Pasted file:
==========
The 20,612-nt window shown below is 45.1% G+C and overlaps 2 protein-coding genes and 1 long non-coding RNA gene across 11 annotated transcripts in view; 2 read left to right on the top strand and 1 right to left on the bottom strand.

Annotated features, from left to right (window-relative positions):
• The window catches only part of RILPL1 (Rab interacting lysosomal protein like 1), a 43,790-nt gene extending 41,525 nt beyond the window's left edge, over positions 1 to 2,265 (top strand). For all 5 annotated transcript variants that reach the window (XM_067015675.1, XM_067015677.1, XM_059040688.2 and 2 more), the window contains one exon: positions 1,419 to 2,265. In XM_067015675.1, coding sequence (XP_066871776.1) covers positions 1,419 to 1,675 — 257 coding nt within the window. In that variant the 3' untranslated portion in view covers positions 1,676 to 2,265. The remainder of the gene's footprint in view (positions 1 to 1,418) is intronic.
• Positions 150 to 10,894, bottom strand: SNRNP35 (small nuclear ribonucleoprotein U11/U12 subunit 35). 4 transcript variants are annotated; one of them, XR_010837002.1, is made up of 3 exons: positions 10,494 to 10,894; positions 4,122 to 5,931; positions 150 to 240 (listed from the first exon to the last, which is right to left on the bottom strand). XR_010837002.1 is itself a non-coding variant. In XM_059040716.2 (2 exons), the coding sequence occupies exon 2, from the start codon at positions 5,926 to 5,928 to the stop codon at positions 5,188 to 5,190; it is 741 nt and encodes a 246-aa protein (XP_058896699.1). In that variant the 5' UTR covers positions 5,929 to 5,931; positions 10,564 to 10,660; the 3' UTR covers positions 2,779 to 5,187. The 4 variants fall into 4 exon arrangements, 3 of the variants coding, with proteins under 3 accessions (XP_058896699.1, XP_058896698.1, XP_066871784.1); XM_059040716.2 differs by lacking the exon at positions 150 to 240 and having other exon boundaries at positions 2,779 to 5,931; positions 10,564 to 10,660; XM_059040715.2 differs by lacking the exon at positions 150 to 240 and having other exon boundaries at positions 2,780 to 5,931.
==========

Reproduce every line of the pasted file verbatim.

The 20,612-nt window shown below is 45.1% G+C and overlaps 2 protein-coding genes and 1 long non-coding RNA gene across 11 annotated transcripts in view; 2 read left to right on the top strand and 1 right to left on the bottom strand.

Annotated features, from left to right (window-relative positions):
• The window catches only part of RILPL1 (Rab interacting lysosomal protein like 1), a 43,790-nt gene extending 41,525 nt beyond the window's left edge, over positions 1 to 2,265 (top strand). For all 5 annotated transcript variants that reach the window (XM_067015675.1, XM_067015677.1, XM_059040688.2 and 2 more), the window contains one exon: positions 1,419 to 2,265. In XM_067015675.1, coding sequence (XP_066871776.1) covers positions 1,419 to 1,675 — 257 coding nt within the window. In that variant the 3' untranslated portion in view covers positions 1,676 to 2,265. The remainder of the gene's footprint in view (positions 1 to 1,418) is intronic.
• Positions 150 to 10,894, bottom strand: SNRNP35 (small nuclear ribonucleoprotein U11/U12 subunit 35). 4 transcript variants are annotated; one of them, XR_010837002.1, is made up of 3 exons: positions 10,494 to 10,894; positions 4,122 to 5,931; positions 150 to 240 (listed from the first exon to the last, which is right to left on the bottom strand). XR_010837002.1 is itself a non-coding variant. In XM_059040716.2 (2 exons), the coding sequence occupies exon 2, from the start codon at positions 5,926 to 5,928 to the stop codon at positions 5,188 to 5,190; it is 741 nt and encodes a 246-aa protein (XP_058896699.1). In that variant the 5' UTR covers positions 5,929 to 5,931; positions 10,564 to 10,660; the 3' UTR covers positions 2,779 to 5,187. The 4 variants fall into 4 exon arrangements, 3 of the variants coding, with proteins under 3 accessions (XP_058896699.1, XP_058896698.1, XP_066871784.1); XM_059040716.2 differs by lacking the exon at positions 150 to 240 and having other exon boundaries at positions 2,779 to 5,931; positions 10,564 to 10,660; XM_059040715.2 differs by lacking the exon at positions 150 to 240 and having other exon boundaries at positions 2,780 to 5,931.